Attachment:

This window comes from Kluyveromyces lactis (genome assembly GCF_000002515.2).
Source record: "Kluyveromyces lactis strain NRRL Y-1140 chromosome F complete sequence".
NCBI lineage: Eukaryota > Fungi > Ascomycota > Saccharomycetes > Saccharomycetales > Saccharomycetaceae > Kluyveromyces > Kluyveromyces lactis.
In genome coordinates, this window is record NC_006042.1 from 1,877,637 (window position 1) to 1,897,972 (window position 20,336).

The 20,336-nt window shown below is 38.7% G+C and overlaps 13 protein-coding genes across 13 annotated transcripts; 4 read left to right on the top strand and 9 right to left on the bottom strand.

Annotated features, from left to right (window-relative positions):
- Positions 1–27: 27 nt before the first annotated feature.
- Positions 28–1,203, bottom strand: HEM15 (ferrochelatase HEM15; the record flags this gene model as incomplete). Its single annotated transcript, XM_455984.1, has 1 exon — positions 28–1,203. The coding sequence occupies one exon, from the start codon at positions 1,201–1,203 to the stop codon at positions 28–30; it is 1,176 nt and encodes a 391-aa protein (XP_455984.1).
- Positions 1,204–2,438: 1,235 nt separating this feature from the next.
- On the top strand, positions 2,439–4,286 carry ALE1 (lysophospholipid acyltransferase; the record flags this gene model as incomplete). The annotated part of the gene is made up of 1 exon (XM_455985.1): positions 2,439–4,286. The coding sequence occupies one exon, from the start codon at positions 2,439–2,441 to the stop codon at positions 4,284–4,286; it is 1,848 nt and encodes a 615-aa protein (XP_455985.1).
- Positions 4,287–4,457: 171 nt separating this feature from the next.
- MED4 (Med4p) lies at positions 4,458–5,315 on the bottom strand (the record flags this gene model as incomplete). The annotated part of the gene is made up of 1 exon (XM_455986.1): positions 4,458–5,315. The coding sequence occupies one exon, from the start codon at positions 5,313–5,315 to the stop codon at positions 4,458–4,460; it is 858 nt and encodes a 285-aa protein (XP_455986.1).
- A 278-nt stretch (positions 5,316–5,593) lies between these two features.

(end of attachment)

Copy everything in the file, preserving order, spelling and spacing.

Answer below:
This window comes from Kluyveromyces lactis (genome assembly GCF_000002515.2).
Source record: "Kluyveromyces lactis strain NRRL Y-1140 chromosome F complete sequence".
NCBI lineage: Eukaryota > Fungi > Ascomycota > Saccharomycetes > Saccharomycetales > Saccharomycetaceae > Kluyveromyces > Kluyveromyces lactis.
In genome coordinates, this window is record NC_006042.1 from 1,877,637 (window position 1) to 1,897,972 (window position 20,336).

The 20,336-nt window shown below is 38.7% G+C and overlaps 13 protein-coding genes across 13 annotated transcripts; 4 read left to right on the top strand and 9 right to left on the bottom strand.

Annotated features, from left to right (window-relative positions):
- Positions 1–27: 27 nt before the first annotated feature.
- Positions 28–1,203, bottom strand: HEM15 (ferrochelatase HEM15; the record flags this gene model as incomplete). Its single annotated transcript, XM_455984.1, has 1 exon — positions 28–1,203. The coding sequence occupies one exon, from the start codon at positions 1,201–1,203 to the stop codon at positions 28–30; it is 1,176 nt and encodes a 391-aa protein (XP_455984.1).
- Positions 1,204–2,438: 1,235 nt separating this feature from the next.
- On the top strand, positions 2,439–4,286 carry ALE1 (lysophospholipid acyltransferase; the record flags this gene model as incomplete). The annotated part of the gene is made up of 1 exon (XM_455985.1): positions 2,439–4,286. The coding sequence occupies one exon, from the start codon at positions 2,439–2,441 to the stop codon at positions 4,284–4,286; it is 1,848 nt and encodes a 615-aa protein (XP_455985.1).
- Positions 4,287–4,457: 171 nt separating this feature from the next.
- MED4 (Med4p) lies at positions 4,458–5,315 on the bottom strand (the record flags this gene model as incomplete). The annotated part of the gene is made up of 1 exon (XM_455986.1): positions 4,458–5,315. The coding sequence occupies one exon, from the start codon at positions 5,313–5,315 to the stop codon at positions 4,458–4,460; it is 858 nt and encodes a 285-aa protein (XP_455986.1).
- A 278-nt stretch (positions 5,316–5,593) lies between these two features.